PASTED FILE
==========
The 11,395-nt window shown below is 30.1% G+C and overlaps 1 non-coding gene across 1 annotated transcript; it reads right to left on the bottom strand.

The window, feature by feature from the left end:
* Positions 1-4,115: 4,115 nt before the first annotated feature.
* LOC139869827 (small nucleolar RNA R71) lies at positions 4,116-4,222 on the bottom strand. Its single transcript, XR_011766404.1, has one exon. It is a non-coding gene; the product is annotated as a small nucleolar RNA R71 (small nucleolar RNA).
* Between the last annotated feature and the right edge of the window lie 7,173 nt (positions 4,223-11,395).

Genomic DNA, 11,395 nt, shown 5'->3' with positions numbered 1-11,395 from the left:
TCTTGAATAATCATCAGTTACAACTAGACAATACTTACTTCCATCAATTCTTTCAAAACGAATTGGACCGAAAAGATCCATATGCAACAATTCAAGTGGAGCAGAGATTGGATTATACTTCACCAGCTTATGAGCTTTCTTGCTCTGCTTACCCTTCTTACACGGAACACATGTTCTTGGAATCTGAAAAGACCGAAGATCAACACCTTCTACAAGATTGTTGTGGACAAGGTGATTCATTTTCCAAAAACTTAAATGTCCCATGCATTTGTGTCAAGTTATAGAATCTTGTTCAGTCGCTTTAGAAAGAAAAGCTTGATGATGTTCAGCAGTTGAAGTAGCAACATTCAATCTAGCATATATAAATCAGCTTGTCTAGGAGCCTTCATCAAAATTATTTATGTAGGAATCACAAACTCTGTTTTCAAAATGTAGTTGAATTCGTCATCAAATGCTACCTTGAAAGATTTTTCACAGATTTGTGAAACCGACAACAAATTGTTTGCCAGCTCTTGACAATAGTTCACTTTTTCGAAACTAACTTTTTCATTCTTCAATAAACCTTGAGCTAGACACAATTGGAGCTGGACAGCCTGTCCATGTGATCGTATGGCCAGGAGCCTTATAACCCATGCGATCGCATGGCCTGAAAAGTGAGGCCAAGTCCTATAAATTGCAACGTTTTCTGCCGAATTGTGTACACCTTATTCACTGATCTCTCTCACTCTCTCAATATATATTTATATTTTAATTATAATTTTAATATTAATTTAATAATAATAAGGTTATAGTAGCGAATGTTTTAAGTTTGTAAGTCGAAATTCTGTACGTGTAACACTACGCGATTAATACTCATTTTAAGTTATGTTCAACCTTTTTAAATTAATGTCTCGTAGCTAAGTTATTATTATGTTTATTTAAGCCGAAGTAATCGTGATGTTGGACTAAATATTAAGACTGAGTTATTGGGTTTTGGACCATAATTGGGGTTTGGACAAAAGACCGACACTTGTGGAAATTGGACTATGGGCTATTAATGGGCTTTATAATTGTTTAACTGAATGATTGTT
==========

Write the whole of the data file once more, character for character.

The 11,395-nt window shown below is 30.1% G+C and overlaps 1 non-coding gene across 1 annotated transcript; it reads right to left on the bottom strand.

The window, feature by feature from the left end:
* Positions 1-4,115: 4,115 nt before the first annotated feature.
* LOC139869827 (small nucleolar RNA R71) lies at positions 4,116-4,222 on the bottom strand. Its single transcript, XR_011766404.1, has one exon. It is a non-coding gene; the product is annotated as a small nucleolar RNA R71 (small nucleolar RNA).
* Between the last annotated feature and the right edge of the window lie 7,173 nt (positions 4,223-11,395).

Genomic DNA, 11,395 nt, shown 5'->3' with positions numbered 1-11,395 from the left:
TCTTGAATAATCATCAGTTACAACTAGACAATACTTACTTCCATCAATTCTTTCAAAACGAATTGGACCGAAAAGATCCATATGCAACAATTCAAGTGGAGCAGAGATTGGATTATACTTCACCAGCTTATGAGCTTTCTTGCTCTGCTTACCCTTCTTACACGGAACACATGTTCTTGGAATCTGAAAAGACCGAAGATCAACACCTTCTACAAGATTGTTGTGGACAAGGTGATTCATTTTCCAAAAACTTAAATGTCCCATGCATTTGTGTCAAGTTATAGAATCTTGTTCAGTCGCTTTAGAAAGAAAAGCTTGATGATGTTCAGCAGTTGAAGTAGCAACATTCAATCTAGCATATATAAATCAGCTTGTCTAGGAGCCTTCATCAAAATTATTTATGTAGGAATCACAAACTCTGTTTTCAAAATGTAGTTGAATTCGTCATCAAATGCTACCTTGAAAGATTTTTCACAGATTTGTGAAACCGACAACAAATTGTTTGCCAGCTCTTGACAATAGTTCACTTTTTCGAAACTAACTTTTTCATTCTTCAATAAACCTTGAGCTAGACACAATTGGAGCTGGACAGCCTGTCCATGTGATCGTATGGCCAGGAGCCTTATAACCCATGCGATCGCATGGCCTGAAAAGTGAGGCCAAGTCCTATAAATTGCAACGTTTTCTGCCGAATTGTGTACACCTTATTCACTGATCTCTCTCACTCTCTCAATATATATTTATATTTTAATTATAATTTTAATATTAATTTAATAATAATAAGGTTATAGTAGCGAATGTTTTAAGTTTGTAAGTCGAAATTCTGTACGTGTAACACTACGCGATTAATACTCATTTTAAGTTATGTTCAACCTTTTTAAATTAATGTCTCGTAGCTAAGTTATTATTATGTTTATTTAAGCCGAAGTAATCGTGATGTTGGACTAAATATTAAGACTGAGTTATTGGGTTTTGGACCATAATTGGGGTTTGGACAAAAGACCGACACTTGTGGAAATTGGACTATGGGCTATTAATGGGCTTTATAATTGTTTAACTGAATGATTGTT